You Are Now Entering The Republic of Molossia
Polo and I flew into Reno on a Friday night and by Saturday morning we were heading out of town on our way to the mystical and mythical land known as Molossia. I’d reserved a tour for the both us. Molossia is not country you can just show up and visit unannounced. The official government website is very clear that anyone wanting to visit must register for an official tour, scheduled on predetermined dates. I’d signed up back in June and even received an email confirmation from the president of Molossia himself, His Excellency Kevin Baugh. I’m not gonna lie, I was a little excited. This was just so fun!
We arrived a few minutes early and I was surprised to see over a half-dozen other “visitors” already there, waiting to enter the nation as if the gates of Disneyland was about to open. The President was already at the “port of entry” of his “country,” taking photos with his special guests. Who were these people, where were they from, how did they hear about Molossia and what made them come? I don’t know if I was relieved or confused that Polo and I weren’t the only weirdos who wanted to visit this guy’s “country.” There are others!
The first order of business was to hand over the four tubes of cookie dough we’d brought for The President. Their currency, the Valora, is not backed by gold or silver, but by Pillsbury chocolate chip cookie dough. Hey, gotta support the people, right? Plus I wanted some of that Valora! I just hope the sudden influx of dough wouldn’t cause hyperinflation.
Customs and Immigration
The next hour was just one of the coolest things ever: a grand tour of a tiny country by its president and first lady. It started by being given the official rules and laws of Molossia, which included a list of prohibited items including walruses, catfish and plastic grocery bags. There was also a list of dont’s, including prohibited acts like setting off a nuclear device and playing drums in the bathroom. And it gets more bizarre: There were all valid reasons for each and every one of these regulations and His Excellency explained every one in great detail. I’ll save the specifics for you to learn on your tour. But if you’re just dying of curiosity and can’t wait until your visit, you can read many of Molossia’s federal statutes HERE.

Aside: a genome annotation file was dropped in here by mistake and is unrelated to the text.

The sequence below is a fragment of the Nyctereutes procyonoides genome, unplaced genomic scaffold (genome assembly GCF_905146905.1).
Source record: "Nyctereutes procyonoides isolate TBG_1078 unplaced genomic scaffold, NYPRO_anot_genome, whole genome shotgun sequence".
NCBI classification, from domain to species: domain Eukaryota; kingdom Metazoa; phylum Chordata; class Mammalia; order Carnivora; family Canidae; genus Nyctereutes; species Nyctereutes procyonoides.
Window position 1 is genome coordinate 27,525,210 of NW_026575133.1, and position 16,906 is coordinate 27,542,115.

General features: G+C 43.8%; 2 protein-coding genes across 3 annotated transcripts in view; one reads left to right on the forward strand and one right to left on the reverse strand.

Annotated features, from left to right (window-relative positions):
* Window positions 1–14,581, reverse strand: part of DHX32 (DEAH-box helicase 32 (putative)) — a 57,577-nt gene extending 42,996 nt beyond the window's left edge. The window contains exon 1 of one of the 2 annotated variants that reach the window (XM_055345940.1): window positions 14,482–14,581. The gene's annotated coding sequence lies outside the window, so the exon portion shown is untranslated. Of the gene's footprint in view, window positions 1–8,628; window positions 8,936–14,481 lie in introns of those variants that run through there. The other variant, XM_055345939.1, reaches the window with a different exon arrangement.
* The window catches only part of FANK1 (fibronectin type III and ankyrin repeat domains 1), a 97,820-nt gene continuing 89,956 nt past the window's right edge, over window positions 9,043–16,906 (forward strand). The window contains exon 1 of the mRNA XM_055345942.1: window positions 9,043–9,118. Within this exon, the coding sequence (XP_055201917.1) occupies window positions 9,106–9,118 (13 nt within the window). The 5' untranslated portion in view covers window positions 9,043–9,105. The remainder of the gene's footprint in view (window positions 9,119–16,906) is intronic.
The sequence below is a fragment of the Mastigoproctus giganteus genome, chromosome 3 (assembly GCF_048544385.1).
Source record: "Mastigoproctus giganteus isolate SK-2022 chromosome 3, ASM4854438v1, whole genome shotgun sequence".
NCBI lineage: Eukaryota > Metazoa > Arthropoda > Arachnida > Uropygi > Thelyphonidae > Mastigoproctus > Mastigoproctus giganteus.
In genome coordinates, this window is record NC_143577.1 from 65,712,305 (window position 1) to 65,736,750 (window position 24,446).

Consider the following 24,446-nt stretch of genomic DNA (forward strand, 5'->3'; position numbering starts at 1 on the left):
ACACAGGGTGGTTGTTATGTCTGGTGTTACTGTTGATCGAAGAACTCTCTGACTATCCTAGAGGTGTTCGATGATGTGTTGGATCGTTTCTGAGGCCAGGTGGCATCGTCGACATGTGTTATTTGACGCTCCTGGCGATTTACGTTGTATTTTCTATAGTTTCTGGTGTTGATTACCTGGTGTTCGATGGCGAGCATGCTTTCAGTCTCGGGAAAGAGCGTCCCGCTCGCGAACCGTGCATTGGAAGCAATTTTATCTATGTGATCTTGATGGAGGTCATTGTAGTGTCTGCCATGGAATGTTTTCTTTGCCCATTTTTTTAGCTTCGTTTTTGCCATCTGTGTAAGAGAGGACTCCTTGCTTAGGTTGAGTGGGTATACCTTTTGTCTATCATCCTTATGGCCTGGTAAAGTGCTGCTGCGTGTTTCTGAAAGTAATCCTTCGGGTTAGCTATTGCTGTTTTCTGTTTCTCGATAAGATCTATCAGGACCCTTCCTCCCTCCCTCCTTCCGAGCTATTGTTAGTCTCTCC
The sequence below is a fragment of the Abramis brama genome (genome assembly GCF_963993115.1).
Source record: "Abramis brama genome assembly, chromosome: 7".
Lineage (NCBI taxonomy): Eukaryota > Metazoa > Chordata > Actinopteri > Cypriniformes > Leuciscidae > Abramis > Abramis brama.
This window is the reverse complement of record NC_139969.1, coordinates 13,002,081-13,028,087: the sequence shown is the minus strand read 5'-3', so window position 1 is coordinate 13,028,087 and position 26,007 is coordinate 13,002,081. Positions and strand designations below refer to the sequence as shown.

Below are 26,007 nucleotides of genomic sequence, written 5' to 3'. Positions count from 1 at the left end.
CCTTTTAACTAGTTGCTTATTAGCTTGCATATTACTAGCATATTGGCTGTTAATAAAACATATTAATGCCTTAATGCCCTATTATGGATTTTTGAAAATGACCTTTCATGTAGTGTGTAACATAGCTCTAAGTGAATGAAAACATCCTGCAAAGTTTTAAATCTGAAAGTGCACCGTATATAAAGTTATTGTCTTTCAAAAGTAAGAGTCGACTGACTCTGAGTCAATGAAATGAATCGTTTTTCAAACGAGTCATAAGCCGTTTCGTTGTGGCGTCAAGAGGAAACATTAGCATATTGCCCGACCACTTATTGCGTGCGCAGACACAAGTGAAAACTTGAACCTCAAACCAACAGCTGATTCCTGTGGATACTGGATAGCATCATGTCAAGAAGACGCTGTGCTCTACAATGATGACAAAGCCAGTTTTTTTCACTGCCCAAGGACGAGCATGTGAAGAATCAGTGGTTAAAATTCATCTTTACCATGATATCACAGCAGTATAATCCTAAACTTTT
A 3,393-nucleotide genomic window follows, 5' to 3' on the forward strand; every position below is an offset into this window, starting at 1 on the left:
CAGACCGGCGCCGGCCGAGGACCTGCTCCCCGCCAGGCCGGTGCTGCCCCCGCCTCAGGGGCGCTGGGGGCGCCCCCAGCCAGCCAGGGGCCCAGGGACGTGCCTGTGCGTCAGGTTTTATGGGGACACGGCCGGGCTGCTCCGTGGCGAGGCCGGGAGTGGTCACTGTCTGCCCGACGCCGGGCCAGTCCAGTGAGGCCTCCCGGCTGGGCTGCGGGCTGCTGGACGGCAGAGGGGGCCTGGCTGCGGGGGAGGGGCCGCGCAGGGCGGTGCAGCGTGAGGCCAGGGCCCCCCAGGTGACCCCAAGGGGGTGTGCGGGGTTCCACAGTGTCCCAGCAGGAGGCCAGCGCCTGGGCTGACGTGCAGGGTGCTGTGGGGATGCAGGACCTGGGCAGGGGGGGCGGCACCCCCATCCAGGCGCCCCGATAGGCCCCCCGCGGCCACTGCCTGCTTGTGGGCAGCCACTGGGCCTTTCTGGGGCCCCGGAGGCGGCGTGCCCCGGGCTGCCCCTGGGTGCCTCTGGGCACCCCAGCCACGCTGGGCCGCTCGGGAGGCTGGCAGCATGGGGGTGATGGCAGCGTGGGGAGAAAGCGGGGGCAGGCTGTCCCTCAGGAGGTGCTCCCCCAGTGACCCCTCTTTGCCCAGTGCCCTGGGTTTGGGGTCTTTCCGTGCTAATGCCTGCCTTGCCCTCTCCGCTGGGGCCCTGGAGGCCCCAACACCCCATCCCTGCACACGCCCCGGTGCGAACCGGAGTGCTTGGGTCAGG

Next came the processing of passports. Getting your passport stamped was purely optional, but I wasn’t passing up the chance to “make it official.” One guest was using his expired passport – I could tell by the holes punched through it. However, I used my valid book. I was later warned via social media, that this stamp could/would invalidate my passport, but I wasn’t too worried: The stamps and visas in my extra thick and almost-full passport from places like Afghanistan, Iraq and Somalia were much more likely to cause negative attention from border agents than that tiny stamp from Molossia. You probably couldn’t find the stamp in under five minutes if you tried! One of the guests there did tell me about the border police in Toronto giving him grief about the Molossian stamp in his book, but oh well – I like to live life on the edge!
A Presidential Tour
After all the formalities and being “stamped in,” it was time for the tour. First order of business: We were shown the nation’s public phone system and the fire department, before being ushered into Red Square. This was the center of activity, where there lived a post office, general store, Tiki bar, federal bank and The Office of the President. But wait, there’s more!